Iowa’s new data privacy law, which will come into force in 2025, adds to an increasingly complex patchwork of state laws.
By Robert Blamires, Clay Northouse, Michael Rubin, Robert Brown, Joseph Hansen, and Zac Alpert
On March 28, 2023, Iowa became the sixth US state to pass a comprehensive privacy law. The Iowa data privacy law (SF 262) (Iowa Privacy Law) was passed unanimously by the state House and Senate, and signed by Governor Kim Reynolds.
The Iowa Privacy Law imposes requirements similar to those already required by other state privacy laws—most notably, Utah. The key task for companies subject to the law will be to ensure that their existing measures cover personal data collected about Iowa residents, for example, by extending their privacy notices, contracts, and user rights mechanisms to include Iowa consumer personal data.
The Iowa Privacy Law will come into force on January 1, 2025. The law applies to companies that do business in Iowa or target products or services to Iowa consumers and, during a calendar year, either:
- control or process personal data of at least 100,000 Iowa consumers; or
- derive over 50% of gross revenue from the sale of personal data and control or process personal data of 25,000 or more Iowa consumers.
Comparison to Other State Privacy Laws
Similar to the other state privacy laws, the Iowa Privacy Law can apply to companies even if they have no physical presence in Iowa, and will be enforced by Iowa’s attorney general. Like the other state privacy laws (with the limited exception of California), the Iowa Privacy Law has no private cause of action.
Despite notable similarities with other state privacy laws, particularly the Utah Consumer Privacy Act, the Iowa Privacy Law bears important distinctions from other states.
- Obligations on “controllers”, “processors”, and “third parties”: Similar to the Utah Consumer Privacy Act, the Virginia Consumer Data Protection Act, the Colorado Privacy Act, and the Connecticut Data Privacy Act, the Iowa Privacy Law imposes obligations on “controllers” and “processors” (similar obligations exist under the California Consumer Privacy Act, but with respect to “businesses,” and “service providers”).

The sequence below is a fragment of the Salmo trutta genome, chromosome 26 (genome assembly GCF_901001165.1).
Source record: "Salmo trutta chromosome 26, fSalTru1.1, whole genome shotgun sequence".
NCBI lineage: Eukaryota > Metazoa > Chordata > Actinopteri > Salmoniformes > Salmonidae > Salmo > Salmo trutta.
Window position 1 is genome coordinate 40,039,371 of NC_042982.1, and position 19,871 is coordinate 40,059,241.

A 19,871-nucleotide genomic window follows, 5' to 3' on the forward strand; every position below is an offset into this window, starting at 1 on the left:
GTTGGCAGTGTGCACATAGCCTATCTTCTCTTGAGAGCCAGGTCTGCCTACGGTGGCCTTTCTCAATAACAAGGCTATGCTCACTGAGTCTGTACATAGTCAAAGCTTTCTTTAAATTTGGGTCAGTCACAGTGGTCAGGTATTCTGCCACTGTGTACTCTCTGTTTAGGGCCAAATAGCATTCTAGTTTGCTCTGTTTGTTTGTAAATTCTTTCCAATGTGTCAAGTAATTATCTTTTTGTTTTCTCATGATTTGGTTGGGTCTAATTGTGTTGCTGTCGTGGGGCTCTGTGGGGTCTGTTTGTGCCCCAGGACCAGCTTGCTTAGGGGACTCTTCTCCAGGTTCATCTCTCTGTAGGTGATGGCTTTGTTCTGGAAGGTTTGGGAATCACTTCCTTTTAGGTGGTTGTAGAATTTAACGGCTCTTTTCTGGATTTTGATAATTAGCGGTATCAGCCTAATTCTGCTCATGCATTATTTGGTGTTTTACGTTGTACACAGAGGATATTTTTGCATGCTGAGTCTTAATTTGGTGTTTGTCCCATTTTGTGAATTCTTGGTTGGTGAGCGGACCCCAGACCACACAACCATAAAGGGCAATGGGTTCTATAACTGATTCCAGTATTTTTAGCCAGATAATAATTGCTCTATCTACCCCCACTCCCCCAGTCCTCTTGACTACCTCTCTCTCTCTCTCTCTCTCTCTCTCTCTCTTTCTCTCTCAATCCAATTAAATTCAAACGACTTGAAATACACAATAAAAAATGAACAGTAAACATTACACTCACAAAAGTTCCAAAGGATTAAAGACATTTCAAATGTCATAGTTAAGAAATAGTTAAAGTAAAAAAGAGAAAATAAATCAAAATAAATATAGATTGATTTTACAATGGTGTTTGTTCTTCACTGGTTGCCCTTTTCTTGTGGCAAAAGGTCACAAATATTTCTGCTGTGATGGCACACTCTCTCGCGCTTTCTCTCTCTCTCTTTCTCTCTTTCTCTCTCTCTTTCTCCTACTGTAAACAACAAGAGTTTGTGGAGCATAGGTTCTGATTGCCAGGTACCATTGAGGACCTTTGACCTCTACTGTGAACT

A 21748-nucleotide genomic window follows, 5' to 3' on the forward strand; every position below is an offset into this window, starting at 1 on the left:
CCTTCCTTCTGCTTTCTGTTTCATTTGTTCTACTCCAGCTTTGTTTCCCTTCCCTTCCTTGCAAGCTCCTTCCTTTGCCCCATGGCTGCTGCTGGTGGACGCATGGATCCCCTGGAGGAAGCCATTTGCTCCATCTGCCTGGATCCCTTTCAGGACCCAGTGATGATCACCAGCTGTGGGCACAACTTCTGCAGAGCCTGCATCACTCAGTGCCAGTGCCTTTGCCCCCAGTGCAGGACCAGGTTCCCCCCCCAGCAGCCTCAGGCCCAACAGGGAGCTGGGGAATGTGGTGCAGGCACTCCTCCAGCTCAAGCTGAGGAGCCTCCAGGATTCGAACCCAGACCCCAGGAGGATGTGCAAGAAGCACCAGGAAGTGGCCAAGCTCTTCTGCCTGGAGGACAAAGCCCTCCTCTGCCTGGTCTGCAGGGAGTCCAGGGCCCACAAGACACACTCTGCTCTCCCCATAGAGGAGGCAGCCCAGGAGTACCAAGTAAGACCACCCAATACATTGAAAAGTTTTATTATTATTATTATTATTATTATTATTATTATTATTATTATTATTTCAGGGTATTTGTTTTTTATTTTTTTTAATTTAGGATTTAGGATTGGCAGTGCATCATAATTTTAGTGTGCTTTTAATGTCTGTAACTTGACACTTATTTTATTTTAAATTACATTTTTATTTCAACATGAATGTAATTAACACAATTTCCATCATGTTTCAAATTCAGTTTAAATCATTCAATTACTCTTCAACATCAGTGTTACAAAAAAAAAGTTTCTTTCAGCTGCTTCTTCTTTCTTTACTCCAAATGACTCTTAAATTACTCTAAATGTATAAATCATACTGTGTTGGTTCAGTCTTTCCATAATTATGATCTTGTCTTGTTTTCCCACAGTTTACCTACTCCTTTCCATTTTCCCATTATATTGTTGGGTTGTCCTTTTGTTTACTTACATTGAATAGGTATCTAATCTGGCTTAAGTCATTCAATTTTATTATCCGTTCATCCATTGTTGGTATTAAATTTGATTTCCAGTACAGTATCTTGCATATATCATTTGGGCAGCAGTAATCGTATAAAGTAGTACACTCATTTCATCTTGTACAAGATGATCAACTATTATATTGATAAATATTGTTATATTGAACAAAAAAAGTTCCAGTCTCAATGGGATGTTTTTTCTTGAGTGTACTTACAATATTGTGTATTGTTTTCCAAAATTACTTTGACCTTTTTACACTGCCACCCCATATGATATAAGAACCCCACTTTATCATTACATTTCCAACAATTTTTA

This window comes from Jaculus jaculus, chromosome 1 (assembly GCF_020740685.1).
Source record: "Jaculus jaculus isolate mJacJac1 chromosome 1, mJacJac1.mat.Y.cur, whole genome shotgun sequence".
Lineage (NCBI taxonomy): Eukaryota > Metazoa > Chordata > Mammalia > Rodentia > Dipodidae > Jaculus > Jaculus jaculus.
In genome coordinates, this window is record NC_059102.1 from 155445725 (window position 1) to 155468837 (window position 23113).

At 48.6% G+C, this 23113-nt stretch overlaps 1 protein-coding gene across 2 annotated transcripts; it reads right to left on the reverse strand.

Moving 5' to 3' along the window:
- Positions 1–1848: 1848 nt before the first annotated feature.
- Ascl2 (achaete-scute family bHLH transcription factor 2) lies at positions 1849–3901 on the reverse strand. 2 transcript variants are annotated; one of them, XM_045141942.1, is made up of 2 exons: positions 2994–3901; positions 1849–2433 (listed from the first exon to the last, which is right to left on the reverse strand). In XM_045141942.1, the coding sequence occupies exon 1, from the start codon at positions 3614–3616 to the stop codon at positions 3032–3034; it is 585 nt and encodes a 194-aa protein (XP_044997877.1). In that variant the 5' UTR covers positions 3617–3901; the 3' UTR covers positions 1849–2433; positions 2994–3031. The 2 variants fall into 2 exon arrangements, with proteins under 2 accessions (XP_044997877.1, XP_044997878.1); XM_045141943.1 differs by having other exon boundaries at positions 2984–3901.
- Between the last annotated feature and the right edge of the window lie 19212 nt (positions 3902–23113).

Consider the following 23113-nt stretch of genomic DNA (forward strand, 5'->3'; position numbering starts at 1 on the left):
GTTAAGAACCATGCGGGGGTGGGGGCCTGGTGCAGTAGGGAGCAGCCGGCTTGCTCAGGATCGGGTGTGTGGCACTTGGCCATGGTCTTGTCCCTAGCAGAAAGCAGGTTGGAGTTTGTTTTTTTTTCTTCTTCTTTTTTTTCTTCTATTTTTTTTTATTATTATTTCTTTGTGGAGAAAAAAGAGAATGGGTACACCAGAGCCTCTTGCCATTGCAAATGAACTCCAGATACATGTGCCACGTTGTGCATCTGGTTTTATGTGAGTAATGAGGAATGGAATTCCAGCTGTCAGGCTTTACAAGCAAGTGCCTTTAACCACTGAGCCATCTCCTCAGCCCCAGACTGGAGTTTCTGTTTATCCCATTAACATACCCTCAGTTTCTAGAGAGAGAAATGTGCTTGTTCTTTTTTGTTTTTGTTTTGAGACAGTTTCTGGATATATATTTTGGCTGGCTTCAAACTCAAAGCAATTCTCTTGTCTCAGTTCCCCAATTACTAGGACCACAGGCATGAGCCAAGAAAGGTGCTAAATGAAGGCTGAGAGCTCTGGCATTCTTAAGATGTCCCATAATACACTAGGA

- Data subject rights: Similar to the other state privacy laws, the Iowa Privacy Law offers individuals the right to access, deletion, portability, and opt out of the sale of their data.
- Sale: Notably, while California, Colorado, and Connecticut laws define “sale” to include “monetary or other valuable consideration,” the Iowa Privacy Law follows the more limited definition of “sale” under the Virginia and Utah laws, which includes only “monetary consideration.” Further, unlike the other state privacy laws but similar to Utah’s, Iowa’s law does not grant individuals the right to correct their data.
- Responding to rights requests: The Iowa Privacy Law gives controllers 90 days to initially respond to rights requests, unlike the initial 45 days granted by the other state privacy laws (including Utah). Controllers can extend the period by another 45 days for good cause.